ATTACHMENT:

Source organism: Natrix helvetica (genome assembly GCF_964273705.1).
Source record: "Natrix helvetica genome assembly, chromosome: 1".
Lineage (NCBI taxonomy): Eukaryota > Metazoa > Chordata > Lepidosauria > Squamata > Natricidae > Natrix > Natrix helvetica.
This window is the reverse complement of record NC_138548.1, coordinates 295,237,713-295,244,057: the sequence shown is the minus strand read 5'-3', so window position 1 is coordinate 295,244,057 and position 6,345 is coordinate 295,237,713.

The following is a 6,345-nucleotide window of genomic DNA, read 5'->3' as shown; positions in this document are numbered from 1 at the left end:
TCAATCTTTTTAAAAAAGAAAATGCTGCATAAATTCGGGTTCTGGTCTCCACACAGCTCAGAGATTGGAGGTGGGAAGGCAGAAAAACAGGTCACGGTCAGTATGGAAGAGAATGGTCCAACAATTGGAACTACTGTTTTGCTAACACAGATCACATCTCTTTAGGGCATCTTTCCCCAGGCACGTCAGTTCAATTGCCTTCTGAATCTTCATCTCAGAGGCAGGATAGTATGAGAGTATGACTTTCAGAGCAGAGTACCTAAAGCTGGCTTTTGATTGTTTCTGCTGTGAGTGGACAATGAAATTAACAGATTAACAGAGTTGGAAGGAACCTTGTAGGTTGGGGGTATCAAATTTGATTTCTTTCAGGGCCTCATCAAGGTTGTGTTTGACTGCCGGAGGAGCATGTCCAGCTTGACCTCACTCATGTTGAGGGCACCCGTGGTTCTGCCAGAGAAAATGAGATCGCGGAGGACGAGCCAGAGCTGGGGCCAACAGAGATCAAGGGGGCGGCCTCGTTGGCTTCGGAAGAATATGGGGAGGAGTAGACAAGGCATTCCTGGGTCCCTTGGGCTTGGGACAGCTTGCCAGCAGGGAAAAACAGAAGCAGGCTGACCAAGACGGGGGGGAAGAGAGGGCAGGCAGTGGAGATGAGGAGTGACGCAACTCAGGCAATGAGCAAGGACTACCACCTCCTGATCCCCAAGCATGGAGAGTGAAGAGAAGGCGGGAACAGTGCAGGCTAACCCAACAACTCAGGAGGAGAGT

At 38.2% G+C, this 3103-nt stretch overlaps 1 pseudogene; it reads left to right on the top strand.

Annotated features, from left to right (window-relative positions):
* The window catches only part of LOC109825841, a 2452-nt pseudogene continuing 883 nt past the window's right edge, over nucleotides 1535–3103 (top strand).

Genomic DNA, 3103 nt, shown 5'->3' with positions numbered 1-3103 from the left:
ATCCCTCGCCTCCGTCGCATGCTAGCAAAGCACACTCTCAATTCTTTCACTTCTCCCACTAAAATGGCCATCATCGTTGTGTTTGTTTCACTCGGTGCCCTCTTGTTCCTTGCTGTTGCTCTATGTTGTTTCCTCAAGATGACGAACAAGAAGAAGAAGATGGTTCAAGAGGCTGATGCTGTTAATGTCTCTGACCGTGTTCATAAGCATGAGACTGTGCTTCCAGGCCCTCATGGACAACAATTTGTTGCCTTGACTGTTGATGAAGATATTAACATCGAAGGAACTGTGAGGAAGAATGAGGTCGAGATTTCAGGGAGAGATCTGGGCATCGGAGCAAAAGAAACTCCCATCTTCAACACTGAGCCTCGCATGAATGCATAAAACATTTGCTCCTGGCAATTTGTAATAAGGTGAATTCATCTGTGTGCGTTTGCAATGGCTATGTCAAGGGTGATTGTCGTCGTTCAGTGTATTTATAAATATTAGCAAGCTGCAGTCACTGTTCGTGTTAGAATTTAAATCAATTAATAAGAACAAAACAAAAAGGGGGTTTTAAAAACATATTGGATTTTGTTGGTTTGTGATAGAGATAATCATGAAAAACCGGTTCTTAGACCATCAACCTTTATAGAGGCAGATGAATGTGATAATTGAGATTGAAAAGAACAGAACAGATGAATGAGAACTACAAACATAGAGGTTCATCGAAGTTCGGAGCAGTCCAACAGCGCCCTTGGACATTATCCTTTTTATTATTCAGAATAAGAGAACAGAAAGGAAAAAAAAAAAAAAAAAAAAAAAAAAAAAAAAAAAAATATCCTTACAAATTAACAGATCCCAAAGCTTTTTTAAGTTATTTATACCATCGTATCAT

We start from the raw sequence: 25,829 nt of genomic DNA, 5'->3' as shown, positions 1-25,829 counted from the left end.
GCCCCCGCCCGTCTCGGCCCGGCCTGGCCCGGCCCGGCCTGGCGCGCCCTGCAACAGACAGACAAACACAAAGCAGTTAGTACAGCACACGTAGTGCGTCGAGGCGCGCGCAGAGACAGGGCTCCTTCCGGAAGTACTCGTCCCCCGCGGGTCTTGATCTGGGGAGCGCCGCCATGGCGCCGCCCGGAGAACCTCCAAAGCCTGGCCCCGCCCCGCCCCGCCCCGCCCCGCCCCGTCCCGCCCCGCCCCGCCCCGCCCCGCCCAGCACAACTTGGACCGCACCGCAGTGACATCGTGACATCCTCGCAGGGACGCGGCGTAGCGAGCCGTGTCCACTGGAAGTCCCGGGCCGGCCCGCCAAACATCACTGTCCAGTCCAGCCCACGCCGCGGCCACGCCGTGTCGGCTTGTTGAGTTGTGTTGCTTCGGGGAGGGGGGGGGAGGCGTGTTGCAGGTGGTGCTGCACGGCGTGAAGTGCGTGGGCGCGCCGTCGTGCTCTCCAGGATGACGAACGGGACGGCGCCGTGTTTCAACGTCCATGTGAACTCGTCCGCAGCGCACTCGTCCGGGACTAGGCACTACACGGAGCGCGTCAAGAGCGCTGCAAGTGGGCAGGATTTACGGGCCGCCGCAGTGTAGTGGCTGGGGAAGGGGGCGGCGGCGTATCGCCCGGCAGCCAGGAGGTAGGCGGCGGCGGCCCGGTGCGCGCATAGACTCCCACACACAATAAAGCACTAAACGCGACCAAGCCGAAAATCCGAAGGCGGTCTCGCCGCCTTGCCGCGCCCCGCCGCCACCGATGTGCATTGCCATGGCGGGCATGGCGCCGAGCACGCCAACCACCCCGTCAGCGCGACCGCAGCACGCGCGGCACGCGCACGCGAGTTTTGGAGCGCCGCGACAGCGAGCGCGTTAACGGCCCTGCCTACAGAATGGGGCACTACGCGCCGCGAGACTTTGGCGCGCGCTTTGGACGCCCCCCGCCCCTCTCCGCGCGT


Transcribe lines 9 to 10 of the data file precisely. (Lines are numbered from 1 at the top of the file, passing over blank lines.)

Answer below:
* The window catches only part of LOC109825841, a 2452-nt pseudogene continuing 883 nt past the window's right edge, over nucleotides 1535–3103 (top strand).

Genomic DNA, 3103 nt, shown 5'->3' with positions numbered 1-3103 from the left: